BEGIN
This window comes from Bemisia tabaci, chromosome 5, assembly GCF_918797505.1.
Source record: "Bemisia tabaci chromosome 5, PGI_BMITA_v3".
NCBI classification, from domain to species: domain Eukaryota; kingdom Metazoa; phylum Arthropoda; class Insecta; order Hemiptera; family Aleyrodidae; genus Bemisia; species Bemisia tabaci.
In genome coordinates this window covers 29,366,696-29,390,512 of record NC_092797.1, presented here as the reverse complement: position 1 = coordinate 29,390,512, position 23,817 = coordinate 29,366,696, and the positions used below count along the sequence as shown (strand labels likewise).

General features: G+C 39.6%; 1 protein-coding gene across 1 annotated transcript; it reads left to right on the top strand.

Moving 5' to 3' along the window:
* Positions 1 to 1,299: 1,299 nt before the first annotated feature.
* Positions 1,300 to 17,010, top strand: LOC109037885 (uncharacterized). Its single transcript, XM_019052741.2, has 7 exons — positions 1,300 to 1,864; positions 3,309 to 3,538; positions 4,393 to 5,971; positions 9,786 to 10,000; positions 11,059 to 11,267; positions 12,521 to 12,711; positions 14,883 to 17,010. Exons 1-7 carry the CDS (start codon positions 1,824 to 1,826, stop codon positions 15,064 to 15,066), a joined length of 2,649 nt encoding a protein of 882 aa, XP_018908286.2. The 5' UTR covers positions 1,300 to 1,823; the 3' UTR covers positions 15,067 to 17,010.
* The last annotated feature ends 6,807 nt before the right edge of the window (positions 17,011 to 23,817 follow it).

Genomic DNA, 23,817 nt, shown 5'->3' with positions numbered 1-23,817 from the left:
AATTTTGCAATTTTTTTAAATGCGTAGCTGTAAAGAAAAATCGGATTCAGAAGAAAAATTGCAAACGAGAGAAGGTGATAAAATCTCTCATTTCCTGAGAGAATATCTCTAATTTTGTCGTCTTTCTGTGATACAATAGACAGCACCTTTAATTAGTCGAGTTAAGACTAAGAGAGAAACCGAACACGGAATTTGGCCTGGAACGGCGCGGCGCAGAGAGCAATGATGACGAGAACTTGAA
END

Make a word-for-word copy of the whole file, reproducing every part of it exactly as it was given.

This window comes from Bemisia tabaci, chromosome 5, assembly GCF_918797505.1.
Source record: "Bemisia tabaci chromosome 5, PGI_BMITA_v3".
NCBI classification, from domain to species: domain Eukaryota; kingdom Metazoa; phylum Arthropoda; class Insecta; order Hemiptera; family Aleyrodidae; genus Bemisia; species Bemisia tabaci.
In genome coordinates this window covers 29,366,696-29,390,512 of record NC_092797.1, presented here as the reverse complement: position 1 = coordinate 29,390,512, position 23,817 = coordinate 29,366,696, and the positions used below count along the sequence as shown (strand labels likewise).

General features: G+C 39.6%; 1 protein-coding gene across 1 annotated transcript; it reads left to right on the top strand.

Moving 5' to 3' along the window:
* Positions 1 to 1,299: 1,299 nt before the first annotated feature.
* Positions 1,300 to 17,010, top strand: LOC109037885 (uncharacterized). Its single transcript, XM_019052741.2, has 7 exons — positions 1,300 to 1,864; positions 3,309 to 3,538; positions 4,393 to 5,971; positions 9,786 to 10,000; positions 11,059 to 11,267; positions 12,521 to 12,711; positions 14,883 to 17,010. Exons 1-7 carry the CDS (start codon positions 1,824 to 1,826, stop codon positions 15,064 to 15,066), a joined length of 2,649 nt encoding a protein of 882 aa, XP_018908286.2. The 5' UTR covers positions 1,300 to 1,823; the 3' UTR covers positions 15,067 to 17,010.
* The last annotated feature ends 6,807 nt before the right edge of the window (positions 17,011 to 23,817 follow it).

Genomic DNA, 23,817 nt, shown 5'->3' with positions numbered 1-23,817 from the left:
AATTTTGCAATTTTTTTAAATGCGTAGCTGTAAAGAAAAATCGGATTCAGAAGAAAAATTGCAAACGAGAGAAGGTGATAAAATCTCTCATTTCCTGAGAGAATATCTCTAATTTTGTCGTCTTTCTGTGATACAATAGACAGCACCTTTAATTAGTCGAGTTAAGACTAAGAGAGAAACCGAACACGGAATTTGGCCTGGAACGGCGCGGCGCAGAGAGCAATGATGACGAGAACTTGAA